3 Simple Clothing Repairs You Can Do Right Now
It’s remarkably easy to extend the life of your garments
Whether you’re spring cleaning or self-quarantining, it’s a great time to finally tackle that pile of clothing repairs, from those ripped knees to your loose button. Repairing clothes can be intimidating at first, with as many as 60 percent of UK residents and many American millennials saying they never learned how to sew. Lacking this basic life-skill, too many people end up tossing fixable clothes in the trash. Nearly 17 million tons of textiles are thrown out in the US each year. Contrary to popular belief, repairing your clothing doesn’t require master-level sewing skills, and it can be easy and satisfying. These three simple repairs are a breeze and demand no prior experience.
In terms of supplies, all you need are a needle and thread, a pair of scissors, and, if you’ve got them, some straight pins. Know how to thread a needle and tie off your thread before you start; YouTube is a fantastic resource for videos of these fundamentals.
Patch Up a Tear in Jeans
Setup and supplies: This simple patch is for knees and other rips in your denim. You’ll need a scrap piece of denim or canvas cloth for your patch. You can cut up an old, irreparable pair of jeans or a canvas tote bag (the fabric needs to be sturdy and not too stretchy). If you want your patch to blend in (a good idea if you’re repairing the crotch or inner thigh area), choose a denim and thread that closely match the color of the jeans. Here, though, I decided to use bold white thread to add a fun design element inspired by Japanese sashiko mending (see social media for inspiration). It can help to have a thimble to protect your finger as you push the needle through stiff denim. Or, improvise one out of duct tape.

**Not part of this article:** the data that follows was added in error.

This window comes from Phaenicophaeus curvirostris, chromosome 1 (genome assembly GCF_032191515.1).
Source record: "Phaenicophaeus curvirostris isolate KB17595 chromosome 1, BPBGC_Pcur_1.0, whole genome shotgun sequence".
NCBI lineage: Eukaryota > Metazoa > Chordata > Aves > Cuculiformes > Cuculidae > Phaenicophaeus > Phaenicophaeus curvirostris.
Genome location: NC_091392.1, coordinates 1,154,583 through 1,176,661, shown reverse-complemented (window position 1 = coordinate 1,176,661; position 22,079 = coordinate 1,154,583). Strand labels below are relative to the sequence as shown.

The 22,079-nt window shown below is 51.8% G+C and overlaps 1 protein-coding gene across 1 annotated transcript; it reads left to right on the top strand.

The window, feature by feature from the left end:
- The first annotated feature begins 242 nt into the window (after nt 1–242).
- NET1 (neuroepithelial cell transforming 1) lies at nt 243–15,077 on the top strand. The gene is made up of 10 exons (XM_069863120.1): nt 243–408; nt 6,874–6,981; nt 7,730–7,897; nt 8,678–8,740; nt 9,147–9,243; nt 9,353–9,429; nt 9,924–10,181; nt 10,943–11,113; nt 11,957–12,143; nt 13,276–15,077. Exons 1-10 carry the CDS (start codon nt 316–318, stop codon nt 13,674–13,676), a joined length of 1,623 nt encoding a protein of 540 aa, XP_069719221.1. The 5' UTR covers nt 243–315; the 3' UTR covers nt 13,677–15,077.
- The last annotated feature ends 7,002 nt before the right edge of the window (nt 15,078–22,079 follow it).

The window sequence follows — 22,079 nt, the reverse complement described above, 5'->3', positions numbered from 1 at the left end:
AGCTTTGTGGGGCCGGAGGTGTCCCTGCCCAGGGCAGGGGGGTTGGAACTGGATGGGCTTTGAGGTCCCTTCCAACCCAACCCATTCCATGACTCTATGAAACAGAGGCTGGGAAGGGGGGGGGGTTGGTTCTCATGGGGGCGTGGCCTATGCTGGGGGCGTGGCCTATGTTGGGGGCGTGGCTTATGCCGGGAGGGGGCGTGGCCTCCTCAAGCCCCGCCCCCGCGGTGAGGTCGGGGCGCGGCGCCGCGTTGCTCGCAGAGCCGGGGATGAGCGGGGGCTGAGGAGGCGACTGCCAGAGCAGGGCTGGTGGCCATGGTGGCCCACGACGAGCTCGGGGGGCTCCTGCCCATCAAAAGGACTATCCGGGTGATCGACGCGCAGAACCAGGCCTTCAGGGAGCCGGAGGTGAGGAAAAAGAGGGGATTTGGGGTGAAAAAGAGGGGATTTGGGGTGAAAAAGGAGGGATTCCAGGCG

1. Cut your patch material about 1.5" bigger than the hole all around. Place the patch material on the inside of your jeans with the right side of the material facing out and through the hole. Cut any frayed threads around your hole to make a nice neat edge, and pin your patch in place using straight pins. Or, secure your patch using a few loose, long temporary stitches on the corners (known as "tacking"). You’ll cut the threads out when you’re done patching.
2. Before you get started, practice stitching on a scrap piece of cloth or an old dish towel. For this sashiko-inspired patch, I like to use a running stitch, a super-easy stitch that involves pushing the needle up and down, up and down through the fabric, creating an evenly spaced dashed line. If you get stuck, check YouTube for the fundamentals. Your stitches should be about ¼" in length and ¼" inch apart. If you want your lines and stitches to be perfectly even, use a white fabric pencil to create an outline first.
3. It’s time to get stitching! Start your running stitch at one far corner of your patch. Come up through the back of the fabric and weave your needle up and down. You can make multiple stitches at once by bunching the fabric up on your needle. Be careful to keep bits of fabric separated and not sew one side of your jeans to the other or to the pocket!